Hachimaki

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Takeru Kobayashi wearing a hachimaki, 2010

A hachimaki (鉢巻) is a Japanese headband, usually made of red or white cloth, typically featuring a design of kanji at the front. They are worn as a symbol of effort or courage by the wearer, especially by those in the military, or to simply keep sweat off of one's face.

History[edit]

The origin of the hachimaki is uncertain. The most common theory[citation needed] states that they originated as headbands worn by samurai, worn underneath armour to stop cuts from their helmets and to make wearing their helmets more comfortable.

Kamikaze pilots wore hachimaki before flying to their deaths.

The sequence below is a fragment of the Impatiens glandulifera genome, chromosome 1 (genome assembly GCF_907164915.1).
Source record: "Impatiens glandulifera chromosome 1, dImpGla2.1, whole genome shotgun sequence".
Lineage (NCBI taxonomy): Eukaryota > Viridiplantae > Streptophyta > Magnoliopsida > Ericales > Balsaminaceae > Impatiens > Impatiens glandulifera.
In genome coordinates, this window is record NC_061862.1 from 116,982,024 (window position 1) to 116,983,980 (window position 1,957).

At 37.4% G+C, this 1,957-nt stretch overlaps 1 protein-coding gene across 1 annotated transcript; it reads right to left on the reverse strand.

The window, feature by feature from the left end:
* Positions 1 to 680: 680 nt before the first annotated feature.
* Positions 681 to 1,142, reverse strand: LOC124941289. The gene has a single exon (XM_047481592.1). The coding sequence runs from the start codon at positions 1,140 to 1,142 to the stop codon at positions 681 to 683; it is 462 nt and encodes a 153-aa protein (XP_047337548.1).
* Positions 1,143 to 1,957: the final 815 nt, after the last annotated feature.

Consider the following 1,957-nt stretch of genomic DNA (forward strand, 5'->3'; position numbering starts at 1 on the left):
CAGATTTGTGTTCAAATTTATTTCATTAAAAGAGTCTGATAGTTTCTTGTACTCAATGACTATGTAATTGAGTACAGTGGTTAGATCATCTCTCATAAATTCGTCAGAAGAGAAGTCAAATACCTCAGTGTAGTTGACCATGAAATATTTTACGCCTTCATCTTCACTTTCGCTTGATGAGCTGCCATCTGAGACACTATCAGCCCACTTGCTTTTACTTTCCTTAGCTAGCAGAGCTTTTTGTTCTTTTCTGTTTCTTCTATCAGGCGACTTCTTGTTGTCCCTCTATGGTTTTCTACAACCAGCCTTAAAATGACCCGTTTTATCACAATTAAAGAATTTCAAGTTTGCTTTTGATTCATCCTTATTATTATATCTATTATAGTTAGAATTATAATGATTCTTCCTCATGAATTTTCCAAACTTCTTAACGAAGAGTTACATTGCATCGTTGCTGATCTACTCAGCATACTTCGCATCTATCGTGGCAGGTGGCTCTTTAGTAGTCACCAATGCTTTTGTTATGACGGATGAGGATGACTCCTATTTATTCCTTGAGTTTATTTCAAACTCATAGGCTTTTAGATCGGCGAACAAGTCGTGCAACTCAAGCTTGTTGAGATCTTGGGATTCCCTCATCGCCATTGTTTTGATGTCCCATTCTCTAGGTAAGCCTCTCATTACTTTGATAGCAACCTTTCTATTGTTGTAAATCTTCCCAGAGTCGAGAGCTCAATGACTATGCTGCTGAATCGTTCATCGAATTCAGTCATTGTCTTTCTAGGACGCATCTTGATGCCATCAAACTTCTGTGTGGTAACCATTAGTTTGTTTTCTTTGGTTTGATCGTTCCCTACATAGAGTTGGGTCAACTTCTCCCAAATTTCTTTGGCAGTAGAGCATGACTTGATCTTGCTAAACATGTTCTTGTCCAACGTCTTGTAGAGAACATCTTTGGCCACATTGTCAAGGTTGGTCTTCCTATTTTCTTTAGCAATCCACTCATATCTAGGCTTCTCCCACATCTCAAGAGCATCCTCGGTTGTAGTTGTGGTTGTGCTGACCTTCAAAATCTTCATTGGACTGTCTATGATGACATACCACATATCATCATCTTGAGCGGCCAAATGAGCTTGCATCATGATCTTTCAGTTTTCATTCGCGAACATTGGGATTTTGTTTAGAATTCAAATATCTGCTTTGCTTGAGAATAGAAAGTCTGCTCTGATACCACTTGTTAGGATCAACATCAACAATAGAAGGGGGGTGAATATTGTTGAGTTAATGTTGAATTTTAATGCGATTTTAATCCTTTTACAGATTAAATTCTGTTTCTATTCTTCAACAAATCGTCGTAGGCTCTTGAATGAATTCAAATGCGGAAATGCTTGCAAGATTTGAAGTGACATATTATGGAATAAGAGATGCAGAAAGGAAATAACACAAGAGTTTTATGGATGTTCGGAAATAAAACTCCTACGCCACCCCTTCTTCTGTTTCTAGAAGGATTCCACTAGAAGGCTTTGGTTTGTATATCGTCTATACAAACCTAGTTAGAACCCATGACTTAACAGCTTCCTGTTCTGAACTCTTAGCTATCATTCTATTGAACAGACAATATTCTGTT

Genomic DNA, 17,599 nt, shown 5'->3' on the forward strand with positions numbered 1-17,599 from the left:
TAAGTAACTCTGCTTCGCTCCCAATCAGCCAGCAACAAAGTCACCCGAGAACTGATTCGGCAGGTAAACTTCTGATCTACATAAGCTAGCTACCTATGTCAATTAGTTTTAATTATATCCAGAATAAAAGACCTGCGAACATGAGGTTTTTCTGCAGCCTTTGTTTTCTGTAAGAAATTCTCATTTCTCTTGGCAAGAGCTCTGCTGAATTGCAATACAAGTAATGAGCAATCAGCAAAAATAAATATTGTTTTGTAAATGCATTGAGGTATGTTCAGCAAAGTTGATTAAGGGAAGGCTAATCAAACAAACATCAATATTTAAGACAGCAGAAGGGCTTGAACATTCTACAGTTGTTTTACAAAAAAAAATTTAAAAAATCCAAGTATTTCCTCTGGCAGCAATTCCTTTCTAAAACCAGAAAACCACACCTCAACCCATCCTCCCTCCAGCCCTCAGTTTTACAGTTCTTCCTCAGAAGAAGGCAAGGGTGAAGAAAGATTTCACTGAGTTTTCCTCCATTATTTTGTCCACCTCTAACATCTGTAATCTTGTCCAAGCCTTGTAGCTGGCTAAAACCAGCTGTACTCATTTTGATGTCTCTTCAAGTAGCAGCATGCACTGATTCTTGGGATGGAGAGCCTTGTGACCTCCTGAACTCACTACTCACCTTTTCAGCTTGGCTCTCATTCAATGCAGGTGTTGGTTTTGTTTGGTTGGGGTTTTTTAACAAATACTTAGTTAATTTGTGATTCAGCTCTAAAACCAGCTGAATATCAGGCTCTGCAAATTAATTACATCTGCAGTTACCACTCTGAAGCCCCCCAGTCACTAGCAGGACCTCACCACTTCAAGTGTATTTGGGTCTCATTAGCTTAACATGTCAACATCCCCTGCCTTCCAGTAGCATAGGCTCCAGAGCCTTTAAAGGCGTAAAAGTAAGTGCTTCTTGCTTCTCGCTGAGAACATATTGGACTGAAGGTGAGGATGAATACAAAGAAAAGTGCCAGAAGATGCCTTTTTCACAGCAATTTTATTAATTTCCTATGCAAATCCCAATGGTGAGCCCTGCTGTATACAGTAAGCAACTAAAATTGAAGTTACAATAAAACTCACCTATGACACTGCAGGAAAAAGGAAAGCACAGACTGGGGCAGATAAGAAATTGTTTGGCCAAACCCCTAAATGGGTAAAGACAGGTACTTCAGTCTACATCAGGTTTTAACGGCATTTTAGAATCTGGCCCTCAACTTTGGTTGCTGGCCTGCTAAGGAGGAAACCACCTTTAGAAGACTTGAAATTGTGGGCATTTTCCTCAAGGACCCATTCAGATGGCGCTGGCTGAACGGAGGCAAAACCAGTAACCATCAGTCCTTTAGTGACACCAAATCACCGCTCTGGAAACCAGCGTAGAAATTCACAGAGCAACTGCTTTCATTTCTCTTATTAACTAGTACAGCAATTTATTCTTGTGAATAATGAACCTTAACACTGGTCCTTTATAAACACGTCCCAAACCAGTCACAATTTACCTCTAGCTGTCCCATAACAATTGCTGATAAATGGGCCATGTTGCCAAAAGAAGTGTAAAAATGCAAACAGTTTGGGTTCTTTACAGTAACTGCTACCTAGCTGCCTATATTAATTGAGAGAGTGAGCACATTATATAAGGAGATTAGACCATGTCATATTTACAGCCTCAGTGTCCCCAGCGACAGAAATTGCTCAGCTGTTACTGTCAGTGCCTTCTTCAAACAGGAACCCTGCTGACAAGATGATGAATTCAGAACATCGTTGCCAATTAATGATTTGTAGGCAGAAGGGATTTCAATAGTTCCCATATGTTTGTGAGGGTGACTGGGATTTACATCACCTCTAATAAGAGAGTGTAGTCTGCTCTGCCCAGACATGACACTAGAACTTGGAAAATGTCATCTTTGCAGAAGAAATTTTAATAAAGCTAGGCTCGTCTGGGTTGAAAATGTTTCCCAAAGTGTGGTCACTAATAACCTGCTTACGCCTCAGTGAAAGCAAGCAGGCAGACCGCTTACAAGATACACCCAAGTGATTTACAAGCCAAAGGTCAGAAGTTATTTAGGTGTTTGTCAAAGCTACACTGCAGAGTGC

Styles[edit]

Hachimaki sold in a store

Hachimaki are typically decorated with inspirational slogans, such as Nippon Ichi (日本一, "the best of Japan"). They are also typically decorated with the rising sun motif, usually in the center of the headband.

Common slogans[edit]

Some common slogans include:

  • Ichiban (一番, "number one")
  • Gōkaku (ごうかく/合格, "success")
  • Hisshō (必勝, "determined to win")
  • Nihon/Nippon (日本, "Japan")
  • Kamikaze (神風, "divine wind")
  • Tōkon (とうこん/闘魂, "fighting spirit")

[1][2]

Gallery[edit]

See also[edit]

References[edit]

  1. ^ "Jisho.org: Japanese Dictionary". jisho.org.
  2. ^ "Jisho.org: Japanese Dictionary". jisho.org.